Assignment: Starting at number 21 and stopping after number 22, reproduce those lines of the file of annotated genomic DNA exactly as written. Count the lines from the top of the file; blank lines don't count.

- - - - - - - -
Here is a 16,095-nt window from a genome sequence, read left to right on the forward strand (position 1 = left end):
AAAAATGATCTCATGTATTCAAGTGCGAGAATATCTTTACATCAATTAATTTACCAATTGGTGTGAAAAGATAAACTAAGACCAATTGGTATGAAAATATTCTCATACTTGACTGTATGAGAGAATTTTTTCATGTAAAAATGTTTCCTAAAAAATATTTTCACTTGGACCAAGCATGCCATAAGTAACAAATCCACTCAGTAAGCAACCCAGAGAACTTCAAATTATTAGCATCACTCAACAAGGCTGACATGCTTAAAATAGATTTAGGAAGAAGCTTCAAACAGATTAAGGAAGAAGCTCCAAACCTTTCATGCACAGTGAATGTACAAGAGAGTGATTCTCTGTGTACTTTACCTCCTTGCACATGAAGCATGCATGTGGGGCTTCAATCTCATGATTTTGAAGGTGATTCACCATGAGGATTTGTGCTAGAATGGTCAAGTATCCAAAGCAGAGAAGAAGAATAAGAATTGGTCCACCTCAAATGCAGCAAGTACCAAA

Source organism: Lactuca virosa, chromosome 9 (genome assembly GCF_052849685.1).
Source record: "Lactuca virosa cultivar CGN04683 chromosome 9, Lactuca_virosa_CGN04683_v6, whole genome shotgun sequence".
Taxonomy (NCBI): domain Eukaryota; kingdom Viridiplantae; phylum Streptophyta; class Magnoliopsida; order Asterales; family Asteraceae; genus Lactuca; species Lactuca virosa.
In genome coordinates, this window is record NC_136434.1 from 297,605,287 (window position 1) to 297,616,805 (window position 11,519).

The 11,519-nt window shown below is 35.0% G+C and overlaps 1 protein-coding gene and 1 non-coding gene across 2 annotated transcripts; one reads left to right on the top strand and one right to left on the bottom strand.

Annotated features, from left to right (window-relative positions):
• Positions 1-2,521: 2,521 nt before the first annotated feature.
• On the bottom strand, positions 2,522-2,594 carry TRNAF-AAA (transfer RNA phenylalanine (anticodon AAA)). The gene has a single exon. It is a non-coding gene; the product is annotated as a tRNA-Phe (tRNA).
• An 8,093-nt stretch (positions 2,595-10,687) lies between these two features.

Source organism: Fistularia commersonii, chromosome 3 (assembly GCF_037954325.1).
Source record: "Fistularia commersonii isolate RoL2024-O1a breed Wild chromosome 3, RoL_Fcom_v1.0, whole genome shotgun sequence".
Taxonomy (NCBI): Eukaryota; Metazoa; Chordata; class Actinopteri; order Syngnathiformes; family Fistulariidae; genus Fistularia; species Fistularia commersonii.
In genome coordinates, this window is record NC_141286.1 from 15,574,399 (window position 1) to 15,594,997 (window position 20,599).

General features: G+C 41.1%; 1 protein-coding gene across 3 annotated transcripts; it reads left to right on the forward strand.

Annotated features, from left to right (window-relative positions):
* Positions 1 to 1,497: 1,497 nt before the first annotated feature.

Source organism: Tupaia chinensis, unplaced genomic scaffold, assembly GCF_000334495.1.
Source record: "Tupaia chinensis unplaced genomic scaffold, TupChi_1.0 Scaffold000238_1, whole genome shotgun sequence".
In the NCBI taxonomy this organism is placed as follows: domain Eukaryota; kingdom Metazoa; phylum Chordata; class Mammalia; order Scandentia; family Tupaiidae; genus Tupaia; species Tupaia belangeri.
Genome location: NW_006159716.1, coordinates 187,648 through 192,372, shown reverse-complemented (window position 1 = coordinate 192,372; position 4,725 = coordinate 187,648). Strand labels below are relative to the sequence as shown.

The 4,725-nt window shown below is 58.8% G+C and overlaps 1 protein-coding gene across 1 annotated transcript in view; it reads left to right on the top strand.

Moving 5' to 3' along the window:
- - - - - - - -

In the NCBI taxonomy this organism is placed as follows: domain Eukaryota; kingdom Metazoa; phylum Chordata; class Mammalia; order Scandentia; family Tupaiidae; genus Tupaia; species Tupaia belangeri.
Genome location: NW_006159716.1, coordinates 187,648 through 192,372, shown reverse-complemented (window position 1 = coordinate 192,372; position 4,725 = coordinate 187,648). Strand labels below are relative to the sequence as shown.